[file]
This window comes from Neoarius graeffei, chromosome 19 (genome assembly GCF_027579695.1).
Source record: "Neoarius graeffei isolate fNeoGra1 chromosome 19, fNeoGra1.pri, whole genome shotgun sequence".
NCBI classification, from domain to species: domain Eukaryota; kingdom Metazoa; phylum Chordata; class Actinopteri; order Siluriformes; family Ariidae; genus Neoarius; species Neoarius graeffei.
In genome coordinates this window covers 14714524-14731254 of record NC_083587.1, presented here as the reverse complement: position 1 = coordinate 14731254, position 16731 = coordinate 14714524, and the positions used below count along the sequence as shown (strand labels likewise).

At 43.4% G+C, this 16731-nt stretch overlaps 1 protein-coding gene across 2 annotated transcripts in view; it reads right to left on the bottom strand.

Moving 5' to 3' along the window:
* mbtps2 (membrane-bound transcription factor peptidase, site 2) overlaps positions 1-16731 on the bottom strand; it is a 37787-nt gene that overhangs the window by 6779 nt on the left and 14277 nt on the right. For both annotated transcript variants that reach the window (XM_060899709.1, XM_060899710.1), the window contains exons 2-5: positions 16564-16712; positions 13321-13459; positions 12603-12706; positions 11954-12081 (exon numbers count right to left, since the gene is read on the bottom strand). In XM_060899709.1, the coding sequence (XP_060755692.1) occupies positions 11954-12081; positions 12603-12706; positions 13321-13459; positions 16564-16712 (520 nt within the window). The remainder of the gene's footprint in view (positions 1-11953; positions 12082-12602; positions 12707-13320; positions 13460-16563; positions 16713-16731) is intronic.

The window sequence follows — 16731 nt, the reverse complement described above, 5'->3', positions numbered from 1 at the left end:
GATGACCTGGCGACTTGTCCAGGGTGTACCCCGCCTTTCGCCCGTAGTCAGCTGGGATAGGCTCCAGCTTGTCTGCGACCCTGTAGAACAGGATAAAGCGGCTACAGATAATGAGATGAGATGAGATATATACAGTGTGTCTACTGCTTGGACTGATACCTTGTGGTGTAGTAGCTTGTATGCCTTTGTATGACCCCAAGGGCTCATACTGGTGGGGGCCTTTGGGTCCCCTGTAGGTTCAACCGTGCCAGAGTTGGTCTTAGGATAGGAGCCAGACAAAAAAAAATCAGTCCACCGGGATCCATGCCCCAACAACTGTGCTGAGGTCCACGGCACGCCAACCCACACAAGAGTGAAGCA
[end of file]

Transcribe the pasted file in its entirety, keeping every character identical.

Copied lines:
This window comes from Neoarius graeffei, chromosome 19 (genome assembly GCF_027579695.1).
Source record: "Neoarius graeffei isolate fNeoGra1 chromosome 19, fNeoGra1.pri, whole genome shotgun sequence".
NCBI classification, from domain to species: domain Eukaryota; kingdom Metazoa; phylum Chordata; class Actinopteri; order Siluriformes; family Ariidae; genus Neoarius; species Neoarius graeffei.
In genome coordinates this window covers 14714524-14731254 of record NC_083587.1, presented here as the reverse complement: position 1 = coordinate 14731254, position 16731 = coordinate 14714524, and the positions used below count along the sequence as shown (strand labels likewise).

At 43.4% G+C, this 16731-nt stretch overlaps 1 protein-coding gene across 2 annotated transcripts in view; it reads right to left on the bottom strand.

Moving 5' to 3' along the window:
* mbtps2 (membrane-bound transcription factor peptidase, site 2) overlaps positions 1-16731 on the bottom strand; it is a 37787-nt gene that overhangs the window by 6779 nt on the left and 14277 nt on the right. For both annotated transcript variants that reach the window (XM_060899709.1, XM_060899710.1), the window contains exons 2-5: positions 16564-16712; positions 13321-13459; positions 12603-12706; positions 11954-12081 (exon numbers count right to left, since the gene is read on the bottom strand). In XM_060899709.1, the coding sequence (XP_060755692.1) occupies positions 11954-12081; positions 12603-12706; positions 13321-13459; positions 16564-16712 (520 nt within the window). The remainder of the gene's footprint in view (positions 1-11953; positions 12082-12602; positions 12707-13320; positions 13460-16563; positions 16713-16731) is intronic.

The window sequence follows — 16731 nt, the reverse complement described above, 5'->3', positions numbered from 1 at the left end:
GATGACCTGGCGACTTGTCCAGGGTGTACCCCGCCTTTCGCCCGTAGTCAGCTGGGATAGGCTCCAGCTTGTCTGCGACCCTGTAGAACAGGATAAAGCGGCTACAGATAATGAGATGAGATGAGATATATACAGTGTGTCTACTGCTTGGACTGATACCTTGTGGTGTAGTAGCTTGTATGCCTTTGTATGACCCCAAGGGCTCATACTGGTGGGGGCCTTTGGGTCCCCTGTAGGTTCAACCGTGCCAGAGTTGGTCTTAGGATAGGAGCCAGACAAAAAAAAATCAGTCCACCGGGATCCATGCCCCAACAACTGTGCTGAGGTCCACGGCACGCCAACCCACACAAGAGTGAAGCA